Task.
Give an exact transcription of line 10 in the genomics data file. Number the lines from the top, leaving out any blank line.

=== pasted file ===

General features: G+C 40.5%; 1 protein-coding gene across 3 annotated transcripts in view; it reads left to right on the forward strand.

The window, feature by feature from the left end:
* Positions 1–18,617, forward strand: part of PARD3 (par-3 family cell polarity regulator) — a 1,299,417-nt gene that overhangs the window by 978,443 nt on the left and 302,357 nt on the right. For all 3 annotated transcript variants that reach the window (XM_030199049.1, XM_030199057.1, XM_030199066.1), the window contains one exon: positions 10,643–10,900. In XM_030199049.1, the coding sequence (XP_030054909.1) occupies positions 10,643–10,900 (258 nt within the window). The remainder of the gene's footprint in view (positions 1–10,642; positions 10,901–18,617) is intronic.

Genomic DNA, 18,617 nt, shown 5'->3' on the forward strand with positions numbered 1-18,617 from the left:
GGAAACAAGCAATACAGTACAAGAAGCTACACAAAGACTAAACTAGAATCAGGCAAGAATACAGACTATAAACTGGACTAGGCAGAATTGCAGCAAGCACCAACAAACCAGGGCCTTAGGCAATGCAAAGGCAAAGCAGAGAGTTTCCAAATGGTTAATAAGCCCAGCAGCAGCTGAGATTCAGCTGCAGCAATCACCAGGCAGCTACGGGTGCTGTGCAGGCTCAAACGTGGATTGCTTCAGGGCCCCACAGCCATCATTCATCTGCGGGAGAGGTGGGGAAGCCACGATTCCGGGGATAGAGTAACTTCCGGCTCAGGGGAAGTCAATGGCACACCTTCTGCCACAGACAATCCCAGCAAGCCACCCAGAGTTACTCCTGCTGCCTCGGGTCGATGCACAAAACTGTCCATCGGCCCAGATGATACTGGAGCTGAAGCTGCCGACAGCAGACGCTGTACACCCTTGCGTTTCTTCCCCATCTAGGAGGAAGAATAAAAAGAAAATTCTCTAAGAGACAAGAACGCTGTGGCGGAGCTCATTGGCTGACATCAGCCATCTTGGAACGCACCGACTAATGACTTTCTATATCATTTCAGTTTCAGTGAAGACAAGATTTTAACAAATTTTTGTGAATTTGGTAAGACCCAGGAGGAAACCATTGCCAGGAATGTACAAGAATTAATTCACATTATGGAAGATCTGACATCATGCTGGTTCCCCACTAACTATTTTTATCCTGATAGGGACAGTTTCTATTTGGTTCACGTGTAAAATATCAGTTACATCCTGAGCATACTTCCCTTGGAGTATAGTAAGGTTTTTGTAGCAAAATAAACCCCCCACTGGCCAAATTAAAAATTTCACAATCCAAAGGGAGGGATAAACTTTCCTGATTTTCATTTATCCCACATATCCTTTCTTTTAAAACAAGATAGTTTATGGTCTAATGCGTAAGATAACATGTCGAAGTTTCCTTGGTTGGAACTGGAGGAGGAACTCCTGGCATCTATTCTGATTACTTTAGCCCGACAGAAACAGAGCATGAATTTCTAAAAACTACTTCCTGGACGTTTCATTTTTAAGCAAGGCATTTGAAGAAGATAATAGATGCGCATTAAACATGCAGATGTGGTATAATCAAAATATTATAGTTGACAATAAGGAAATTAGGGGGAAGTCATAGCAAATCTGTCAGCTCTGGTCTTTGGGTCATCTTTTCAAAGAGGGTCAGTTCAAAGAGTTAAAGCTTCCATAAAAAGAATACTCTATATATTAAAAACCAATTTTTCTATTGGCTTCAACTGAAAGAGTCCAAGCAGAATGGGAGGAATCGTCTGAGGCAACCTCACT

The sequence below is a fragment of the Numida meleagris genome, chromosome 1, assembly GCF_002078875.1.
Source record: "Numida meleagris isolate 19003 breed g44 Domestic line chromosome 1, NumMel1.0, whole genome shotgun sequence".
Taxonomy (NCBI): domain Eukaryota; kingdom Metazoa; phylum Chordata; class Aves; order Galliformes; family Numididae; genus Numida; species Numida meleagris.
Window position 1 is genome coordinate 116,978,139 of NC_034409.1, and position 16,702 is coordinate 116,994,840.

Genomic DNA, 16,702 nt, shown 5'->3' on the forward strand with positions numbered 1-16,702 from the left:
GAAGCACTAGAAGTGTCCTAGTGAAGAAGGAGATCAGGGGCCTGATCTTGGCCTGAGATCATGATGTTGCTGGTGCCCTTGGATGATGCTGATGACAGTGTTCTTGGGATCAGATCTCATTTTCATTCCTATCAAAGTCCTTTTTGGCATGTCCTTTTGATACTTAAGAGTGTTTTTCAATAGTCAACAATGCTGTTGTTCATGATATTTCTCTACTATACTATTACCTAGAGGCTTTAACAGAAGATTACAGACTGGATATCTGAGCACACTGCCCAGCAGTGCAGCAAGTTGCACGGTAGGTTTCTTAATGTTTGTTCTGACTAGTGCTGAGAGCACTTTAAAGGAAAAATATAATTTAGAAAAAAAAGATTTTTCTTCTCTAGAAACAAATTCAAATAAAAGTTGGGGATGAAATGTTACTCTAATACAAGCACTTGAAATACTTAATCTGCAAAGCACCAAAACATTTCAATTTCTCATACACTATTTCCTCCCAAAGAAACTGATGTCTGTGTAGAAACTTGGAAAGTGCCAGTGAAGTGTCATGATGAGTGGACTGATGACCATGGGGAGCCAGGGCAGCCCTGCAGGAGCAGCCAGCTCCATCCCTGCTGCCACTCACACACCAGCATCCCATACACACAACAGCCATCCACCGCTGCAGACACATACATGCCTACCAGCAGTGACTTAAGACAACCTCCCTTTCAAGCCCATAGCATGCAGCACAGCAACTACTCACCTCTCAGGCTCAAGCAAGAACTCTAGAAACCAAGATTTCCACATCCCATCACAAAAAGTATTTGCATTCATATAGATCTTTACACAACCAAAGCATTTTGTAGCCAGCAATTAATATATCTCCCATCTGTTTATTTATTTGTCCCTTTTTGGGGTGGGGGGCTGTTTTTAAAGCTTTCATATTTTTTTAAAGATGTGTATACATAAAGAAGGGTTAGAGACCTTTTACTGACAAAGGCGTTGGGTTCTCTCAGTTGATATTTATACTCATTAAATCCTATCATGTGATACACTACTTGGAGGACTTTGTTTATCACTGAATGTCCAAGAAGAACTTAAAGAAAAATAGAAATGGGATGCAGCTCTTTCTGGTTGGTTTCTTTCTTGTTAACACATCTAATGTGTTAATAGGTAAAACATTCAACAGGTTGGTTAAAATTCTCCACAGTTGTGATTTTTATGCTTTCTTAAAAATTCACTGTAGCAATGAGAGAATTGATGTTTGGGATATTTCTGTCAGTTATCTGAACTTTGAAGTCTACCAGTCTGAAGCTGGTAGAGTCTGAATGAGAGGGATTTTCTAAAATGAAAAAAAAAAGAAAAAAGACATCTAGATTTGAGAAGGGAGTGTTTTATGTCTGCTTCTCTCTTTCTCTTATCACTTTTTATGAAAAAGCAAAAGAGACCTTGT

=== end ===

Genomic DNA, 16,702 nt, shown 5'->3' on the forward strand with positions numbered 1-16,702 from the left: